This aspect of the program was an attraction for Austin Crohn, a fourth-year student at the University of Minnesota. “I really enjoy the relationships you can build,” he says. He suspects that if he had moved to a big city, he would have received training so early in his career. “I was able to be helpful before on a lot of surgeries and also get a lot more freedom to do things on my own,” he says.
Of course, participation in a rural medical program is no guarantee that students will go to a small town and live there. Research covering six medical schools with a combined 1,600 rural program graduates over three decades found that 53 to 64 percent of graves practiced in rural areas, according to a review published in March 2008 Educational Medicine. Doctors who choose to leave rural areas typically prioritize workload, income, and living in a large city in a large city with access to cultural or educational options that one May not be available in small town.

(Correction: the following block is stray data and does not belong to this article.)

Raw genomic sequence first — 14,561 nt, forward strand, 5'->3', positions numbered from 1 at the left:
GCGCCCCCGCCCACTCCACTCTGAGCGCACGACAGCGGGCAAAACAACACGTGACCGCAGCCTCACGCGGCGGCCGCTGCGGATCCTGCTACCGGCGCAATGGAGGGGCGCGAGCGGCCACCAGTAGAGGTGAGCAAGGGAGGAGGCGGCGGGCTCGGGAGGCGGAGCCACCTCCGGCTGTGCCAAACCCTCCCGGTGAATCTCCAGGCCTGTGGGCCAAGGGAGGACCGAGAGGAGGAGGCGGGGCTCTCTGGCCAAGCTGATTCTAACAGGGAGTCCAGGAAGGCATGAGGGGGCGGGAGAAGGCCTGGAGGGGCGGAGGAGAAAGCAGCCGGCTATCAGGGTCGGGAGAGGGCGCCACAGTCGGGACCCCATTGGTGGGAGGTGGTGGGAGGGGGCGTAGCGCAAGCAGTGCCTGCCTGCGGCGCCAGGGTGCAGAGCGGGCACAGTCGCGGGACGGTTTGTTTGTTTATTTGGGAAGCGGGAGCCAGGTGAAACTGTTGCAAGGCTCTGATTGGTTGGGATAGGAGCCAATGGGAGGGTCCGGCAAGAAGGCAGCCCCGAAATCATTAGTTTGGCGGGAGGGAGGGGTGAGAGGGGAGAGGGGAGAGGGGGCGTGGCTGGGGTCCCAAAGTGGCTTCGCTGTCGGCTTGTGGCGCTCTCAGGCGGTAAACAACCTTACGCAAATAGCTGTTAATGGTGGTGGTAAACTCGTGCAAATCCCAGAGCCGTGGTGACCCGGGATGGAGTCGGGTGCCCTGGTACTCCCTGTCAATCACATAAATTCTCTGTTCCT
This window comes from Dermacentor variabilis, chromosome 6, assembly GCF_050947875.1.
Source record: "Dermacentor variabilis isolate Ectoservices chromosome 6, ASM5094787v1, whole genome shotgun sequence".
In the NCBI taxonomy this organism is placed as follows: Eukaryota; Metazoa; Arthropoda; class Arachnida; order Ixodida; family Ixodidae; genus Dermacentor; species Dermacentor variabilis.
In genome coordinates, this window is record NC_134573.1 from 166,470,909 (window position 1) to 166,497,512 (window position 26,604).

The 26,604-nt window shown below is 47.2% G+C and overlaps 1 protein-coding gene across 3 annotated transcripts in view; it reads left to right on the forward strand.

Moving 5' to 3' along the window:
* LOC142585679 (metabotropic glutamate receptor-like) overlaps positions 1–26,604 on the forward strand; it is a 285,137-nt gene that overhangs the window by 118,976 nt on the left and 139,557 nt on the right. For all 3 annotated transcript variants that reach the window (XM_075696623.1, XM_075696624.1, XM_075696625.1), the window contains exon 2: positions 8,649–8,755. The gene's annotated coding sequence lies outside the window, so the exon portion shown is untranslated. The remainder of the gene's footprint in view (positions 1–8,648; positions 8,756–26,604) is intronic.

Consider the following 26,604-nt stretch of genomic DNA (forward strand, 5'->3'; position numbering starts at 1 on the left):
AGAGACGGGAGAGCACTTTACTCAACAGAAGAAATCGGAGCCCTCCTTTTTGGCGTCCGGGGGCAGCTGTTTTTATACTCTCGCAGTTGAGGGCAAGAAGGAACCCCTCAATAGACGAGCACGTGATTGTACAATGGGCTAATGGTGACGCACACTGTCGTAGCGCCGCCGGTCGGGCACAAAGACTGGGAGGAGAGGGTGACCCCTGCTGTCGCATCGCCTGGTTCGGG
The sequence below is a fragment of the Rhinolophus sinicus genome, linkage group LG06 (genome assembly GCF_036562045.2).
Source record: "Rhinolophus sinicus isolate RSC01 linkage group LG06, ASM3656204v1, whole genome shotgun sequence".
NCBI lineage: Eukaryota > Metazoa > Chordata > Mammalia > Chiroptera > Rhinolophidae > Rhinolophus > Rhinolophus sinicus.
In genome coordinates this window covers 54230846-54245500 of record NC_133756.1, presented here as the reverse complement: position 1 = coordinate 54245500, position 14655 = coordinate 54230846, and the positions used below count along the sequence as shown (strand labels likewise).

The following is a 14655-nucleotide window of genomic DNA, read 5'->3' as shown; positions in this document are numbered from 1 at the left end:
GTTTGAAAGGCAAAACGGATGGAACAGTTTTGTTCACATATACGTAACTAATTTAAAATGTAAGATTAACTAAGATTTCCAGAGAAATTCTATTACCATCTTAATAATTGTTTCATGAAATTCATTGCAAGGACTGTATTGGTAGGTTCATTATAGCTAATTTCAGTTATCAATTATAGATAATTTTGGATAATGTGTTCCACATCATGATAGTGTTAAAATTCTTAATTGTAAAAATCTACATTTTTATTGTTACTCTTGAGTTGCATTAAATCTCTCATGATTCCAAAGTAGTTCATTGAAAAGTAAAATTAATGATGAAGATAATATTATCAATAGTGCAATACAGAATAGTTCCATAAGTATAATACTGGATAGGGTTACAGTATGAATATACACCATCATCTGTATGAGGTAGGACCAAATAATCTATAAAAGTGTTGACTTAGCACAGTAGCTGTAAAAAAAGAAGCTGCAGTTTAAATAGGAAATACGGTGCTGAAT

Medical schools typically track grads to determine how successful their programs are in encouraging students to go into rural medicine and live with it. Data from Jefferson show that 11 to 16 years after starting the practice, 68 percent of Physician Shortage Area Program graduates were still practicing family medicine in the same rural area in which they started; An additional 11 percent were practicing family medicine in another rural area. Matthew Hansecker, director of the College of Rural Medical Education Program, says that approximately 75 percent of the National Center for Rural Health Professions at the University of Illinois-Rockford College of Medicine are practicing graduate medicine. University of Minnesota Says that nearly half of its program’s more than 1,200 graduates work in rural communities.